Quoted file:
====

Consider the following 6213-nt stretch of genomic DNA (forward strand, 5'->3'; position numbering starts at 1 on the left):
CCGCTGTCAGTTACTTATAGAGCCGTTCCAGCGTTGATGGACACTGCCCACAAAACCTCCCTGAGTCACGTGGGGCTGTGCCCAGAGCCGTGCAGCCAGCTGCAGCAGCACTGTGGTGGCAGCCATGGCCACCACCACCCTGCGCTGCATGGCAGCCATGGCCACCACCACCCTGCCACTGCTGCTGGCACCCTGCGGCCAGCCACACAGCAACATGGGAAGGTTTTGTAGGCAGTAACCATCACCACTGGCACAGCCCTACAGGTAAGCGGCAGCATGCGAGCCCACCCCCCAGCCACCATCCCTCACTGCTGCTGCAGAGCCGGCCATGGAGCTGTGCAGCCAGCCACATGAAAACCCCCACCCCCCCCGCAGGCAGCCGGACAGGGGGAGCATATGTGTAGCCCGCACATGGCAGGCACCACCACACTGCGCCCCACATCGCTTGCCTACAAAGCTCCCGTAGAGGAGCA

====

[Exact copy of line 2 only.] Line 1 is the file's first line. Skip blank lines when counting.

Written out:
CCGCTGTCAGTTACTTATAGAGCCGTTCCAGCGTTGATGGACACTGCCCACAAAACCTCCCTGAGTCACGTGGGGCTGTGCCCAGAGCCGTGCAGCCAGCTGCAGCAGCACTGTGGTGGCAGCCATGGCCACCACCACCCTGCGCTGCATGGCAGCCATGGCCACCACCACCCTGCCACTGCTGCTGGCACCCTGCGGCCAGCCACACAGCAACATGGGAAGGTTTTGTAGGCAGTAACCATCACCACTGGCACAGCCCTACAGGTAAGCGGCAGCATGCGAGCCCACCCCCCAGCCACCATCCCTCACTGCTGCTGCAGAGCCGGCCATGGAGCTGTGCAGCCAGCCACATGAAAACCCCCACCCCCCCCGCAGGCAGCCGGACAGGGGGAGCATATGTGTAGCCCGCACATGGCAGGCACCACCACACTGCGCCCCACATCGCTTGCCTACAAAGCTCCCGTAGAGGAGCA